The brand’s main Instagram page, for example, boasts an excess 9 million followers as well as droves of consistent fan engagement. Through a mix of inspirational influencer-led as well as user-generated content, LEGO showcases the boundless capabilities of its product in a way that’s fun and practical in equal measure.
In addition to demonstrating just what its products can do, LEGO uses a conversational approach as well as a healthy dose of humor where necessary to ensure its brand voice really resonates with fans, old and new.
LEGO has its very own in-house marketing agency to create consistently impactful and playful content marketing campaigns that propel the brand forward. This standout approach shines in LEGO’s 2022 seasonal campaign, starring Katy Perry:
Not only did this influencer-based content marketing effort make a significant impact, it also serves to showcase the brand’s core values of the power of play, creativity, and spending time with others.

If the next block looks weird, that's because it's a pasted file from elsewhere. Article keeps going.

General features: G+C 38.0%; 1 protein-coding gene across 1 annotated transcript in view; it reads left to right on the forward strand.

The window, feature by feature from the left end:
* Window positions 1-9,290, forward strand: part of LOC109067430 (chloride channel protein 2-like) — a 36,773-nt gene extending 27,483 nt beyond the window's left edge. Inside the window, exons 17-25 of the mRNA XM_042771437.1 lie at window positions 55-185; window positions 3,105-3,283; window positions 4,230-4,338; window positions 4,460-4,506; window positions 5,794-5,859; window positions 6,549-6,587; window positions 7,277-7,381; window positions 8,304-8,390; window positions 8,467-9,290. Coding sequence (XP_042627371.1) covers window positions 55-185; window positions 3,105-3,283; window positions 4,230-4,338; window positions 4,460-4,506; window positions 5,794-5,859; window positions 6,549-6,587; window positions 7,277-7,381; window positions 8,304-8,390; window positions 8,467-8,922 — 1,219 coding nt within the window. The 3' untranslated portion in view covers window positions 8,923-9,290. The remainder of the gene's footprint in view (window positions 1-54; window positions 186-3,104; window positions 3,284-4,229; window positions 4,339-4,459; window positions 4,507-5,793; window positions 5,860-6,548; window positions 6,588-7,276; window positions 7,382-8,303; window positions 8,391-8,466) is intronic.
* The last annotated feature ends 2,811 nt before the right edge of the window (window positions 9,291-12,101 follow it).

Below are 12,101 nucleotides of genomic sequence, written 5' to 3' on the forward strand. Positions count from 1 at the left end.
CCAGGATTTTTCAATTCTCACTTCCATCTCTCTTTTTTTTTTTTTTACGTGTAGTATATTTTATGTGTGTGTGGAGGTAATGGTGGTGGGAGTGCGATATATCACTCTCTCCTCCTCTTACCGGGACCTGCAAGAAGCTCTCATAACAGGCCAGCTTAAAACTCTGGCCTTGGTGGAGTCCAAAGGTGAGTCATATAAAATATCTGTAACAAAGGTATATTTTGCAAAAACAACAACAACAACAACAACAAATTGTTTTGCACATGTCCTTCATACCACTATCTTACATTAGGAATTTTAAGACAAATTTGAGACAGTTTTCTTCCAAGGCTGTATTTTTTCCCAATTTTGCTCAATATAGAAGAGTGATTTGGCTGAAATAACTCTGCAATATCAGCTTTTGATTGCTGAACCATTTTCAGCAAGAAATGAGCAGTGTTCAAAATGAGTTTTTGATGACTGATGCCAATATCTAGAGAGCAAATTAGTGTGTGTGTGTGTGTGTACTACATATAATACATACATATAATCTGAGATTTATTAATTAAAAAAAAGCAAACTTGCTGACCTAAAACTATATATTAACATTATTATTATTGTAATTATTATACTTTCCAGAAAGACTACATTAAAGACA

“Timing is a very important part of being a father. You should never show your kids things before they're ready. Especially with movies. Toys like Lego are okay because the fact that your 3-year-old can't understand the instructions ultimately leads you to constructing it yourself... the secret plan all along.” Actor Rhys Darby
Today there are more LEGO mini-figures in the world than people, and they’ve even traveled further than us, with three of them actually orbiting Jupiter as you read this (aboard NASA’s Juno mission, analyzing the gas giant at close quarters).
LEGO is at the top of the tree, being named Toy of the Century and enjoying record sales. It’s an inspiring story of perseverance but also one where the commitment to design and quality was reconciled with an openness to let the fans become part of their journey, creating a uniquely customer-centric superbrand.
With big digital transformation changes currently in motion, LEGO continues its path towards global playtime domination. The brand is looking to triple the size of its digital team in the coming years to move with likes of the metaverse and diversify its product range while keeping the iconic LEGO brick at the heart of its offering.
Created 2019, updated 2023